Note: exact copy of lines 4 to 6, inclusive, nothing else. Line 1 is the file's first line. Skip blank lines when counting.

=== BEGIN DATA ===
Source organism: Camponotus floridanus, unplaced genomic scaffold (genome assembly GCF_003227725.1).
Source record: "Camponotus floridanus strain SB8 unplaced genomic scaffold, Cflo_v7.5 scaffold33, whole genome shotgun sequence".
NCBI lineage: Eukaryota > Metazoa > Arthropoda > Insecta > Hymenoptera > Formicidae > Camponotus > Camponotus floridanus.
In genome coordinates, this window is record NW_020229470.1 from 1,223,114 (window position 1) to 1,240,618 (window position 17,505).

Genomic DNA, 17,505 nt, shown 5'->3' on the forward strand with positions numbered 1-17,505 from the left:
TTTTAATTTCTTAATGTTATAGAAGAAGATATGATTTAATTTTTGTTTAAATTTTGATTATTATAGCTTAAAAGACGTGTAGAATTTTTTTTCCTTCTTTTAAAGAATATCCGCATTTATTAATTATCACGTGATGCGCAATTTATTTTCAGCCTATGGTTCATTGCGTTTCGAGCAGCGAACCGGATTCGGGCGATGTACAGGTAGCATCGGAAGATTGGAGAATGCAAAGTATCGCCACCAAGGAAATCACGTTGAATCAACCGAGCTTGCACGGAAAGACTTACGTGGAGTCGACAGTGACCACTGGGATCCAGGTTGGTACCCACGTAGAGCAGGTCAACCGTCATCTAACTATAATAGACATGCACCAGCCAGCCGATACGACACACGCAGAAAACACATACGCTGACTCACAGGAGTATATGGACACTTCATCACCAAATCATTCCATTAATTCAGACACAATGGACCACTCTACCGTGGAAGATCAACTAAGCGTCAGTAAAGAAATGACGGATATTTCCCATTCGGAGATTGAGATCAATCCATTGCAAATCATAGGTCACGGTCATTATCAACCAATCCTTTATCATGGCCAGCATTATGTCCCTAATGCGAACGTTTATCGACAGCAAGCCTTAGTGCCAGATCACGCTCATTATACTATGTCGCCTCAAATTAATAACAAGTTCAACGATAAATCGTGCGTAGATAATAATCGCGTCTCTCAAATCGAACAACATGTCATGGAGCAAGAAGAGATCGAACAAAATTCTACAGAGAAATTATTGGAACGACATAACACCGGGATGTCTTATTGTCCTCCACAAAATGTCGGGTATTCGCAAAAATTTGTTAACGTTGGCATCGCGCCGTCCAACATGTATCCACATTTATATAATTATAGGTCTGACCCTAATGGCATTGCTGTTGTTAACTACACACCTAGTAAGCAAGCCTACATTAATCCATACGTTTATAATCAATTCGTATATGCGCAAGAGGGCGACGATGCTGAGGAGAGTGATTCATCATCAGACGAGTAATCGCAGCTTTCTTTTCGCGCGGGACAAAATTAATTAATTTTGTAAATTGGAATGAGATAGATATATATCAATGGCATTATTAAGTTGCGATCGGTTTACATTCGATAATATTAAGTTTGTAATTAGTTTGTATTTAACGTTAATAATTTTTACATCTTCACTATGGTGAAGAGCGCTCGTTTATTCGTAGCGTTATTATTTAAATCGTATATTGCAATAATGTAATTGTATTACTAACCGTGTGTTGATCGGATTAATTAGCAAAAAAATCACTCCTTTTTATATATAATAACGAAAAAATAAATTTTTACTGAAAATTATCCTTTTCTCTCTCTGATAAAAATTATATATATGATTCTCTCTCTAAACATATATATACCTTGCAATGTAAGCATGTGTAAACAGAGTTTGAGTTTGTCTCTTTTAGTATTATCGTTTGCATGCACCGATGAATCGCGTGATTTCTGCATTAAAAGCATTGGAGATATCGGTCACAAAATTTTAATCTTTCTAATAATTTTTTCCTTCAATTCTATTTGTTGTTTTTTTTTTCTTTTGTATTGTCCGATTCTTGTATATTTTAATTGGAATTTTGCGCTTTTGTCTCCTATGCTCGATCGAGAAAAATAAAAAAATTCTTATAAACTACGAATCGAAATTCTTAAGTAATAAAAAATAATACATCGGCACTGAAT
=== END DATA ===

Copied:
In genome coordinates, this window is record NW_020229470.1 from 1,223,114 (window position 1) to 1,240,618 (window position 17,505).

Genomic DNA, 17,505 nt, shown 5'->3' on the forward strand with positions numbered 1-17,505 from the left:
TTTTAATTTCTTAATGTTATAGAAGAAGATATGATTTAATTTTTGTTTAAATTTTGATTATTATAGCTTAAAAGACGTGTAGAATTTTTTTTCCTTCTTTTAAAGAATATCCGCATTTATTAATTATCACGTGATGCGCAATTTATTTTCAGCCTATGGTTCATTGCGTTTCGAGCAGCGAACCGGATTCGGGCGATGTACAGGTAGCATCGGAAGATTGGAGAATGCAAAGTATCGCCACCAAGGAAATCACGTTGAATCAACCGAGCTTGCACGGAAAGACTTACGTGGAGTCGACAGTGACCACTGGGATCCAGGTTGGTACCCACGTAGAGCAGGTCAACCGTCATCTAACTATAATAGACATGCACCAGCCAGCCGATACGACACACGCAGAAAACACATACGCTGACTCACAGGAGTATATGGACACTTCATCACCAAATCATTCCATTAATTCAGACACAATGGACCACTCTACCGTGGAAGATCAACTAAGCGTCAGTAAAGAAATGACGGATATTTCCCATTCGGAGATTGAGATCAATCCATTGCAAATCATAGGTCACGGTCATTATCAACCAATCCTTTATCATGGCCAGCATTATGTCCCTAATGCGAACGTTTATCGACAGCAAGCCTTAGTGCCAGATCACGCTCATTATACTATGTCGCCTCAAATTAATAACAAGTTCAACGATAAATCGTGCGTAGATAATAATCGCGTCTCTCAAATCGAACAACATGTCATGGAGCAAGAAGAGATCGAACAAAATTCTACAGAGAAATTATTGGAACGACATAACACCGGGATGTCTTATTGTCCTCCACAAAATGTCGGGTATTCGCAAAAATTTGTTAACGTTGGCATCGCGCCGTCCAACATGTATCCACATTTATATAATTATAGGTCTGACCCTAATGGCATTGCTGTTGTTAACTACACACCTAGTAAGCAAGCCTACATTAATCCATACGTTTATAATCAATTCGTATATGCGCAAGAGGGCGACGATGCTGAGGAGAGTGATTCATCATCAGACGAGTAATCGCAGCTTTCTTTTCGCGCGGGACAAAATTAATTAATTTTGTAAATTGGAATGAGATAGATATATATCAATGGCATTATTAAGTTGCGATCGGTTTACATTCGATAATATTAAGTTTGTAATTAGTTTGTATTTAACGTTAATAATTTTTACATCTTCACTATGGTGAAGAGCGCTCGTTTATTCGTAGCGTTATTATTTAAATCGTATATTGCAATAATGTAATTGTATTACTAACCGTGTGTTGATCGGATTAATTAGCAAAAAAATCACTCCTTTTTATATATAATAACGAAAAAATAAATTTTTACTGAAAATTATCCTTTTCTCTCTCTGATAAAAATTATATATATGATTCTCTCTCTAAACATATATATACCTTGCAATGTAAGCATGTGTAAACAGAGTTTGAGTTTGTCTCTTTTAGTATTATCGTTTGCATGCACCGATGAATCGCGTGATTTCTGCATTAAAAGCATTGGAGATATCGGTCACAAAATTTTAATCTTTCTAATAATTTTTTCCTTCAATTCTATTTGTTGTTTTTTTTTTCTTTTGTATTGTCCGATTCTTGTATATTTTAATTGGAATTTTGCGCTTTTGTCTCCTATGCTCGATCGAGAAAAATAAAAAAATTCTTATAAACTACGAATCGAAATTCTTAAGTAATAAAAAATAATACATCGGCACTGAAT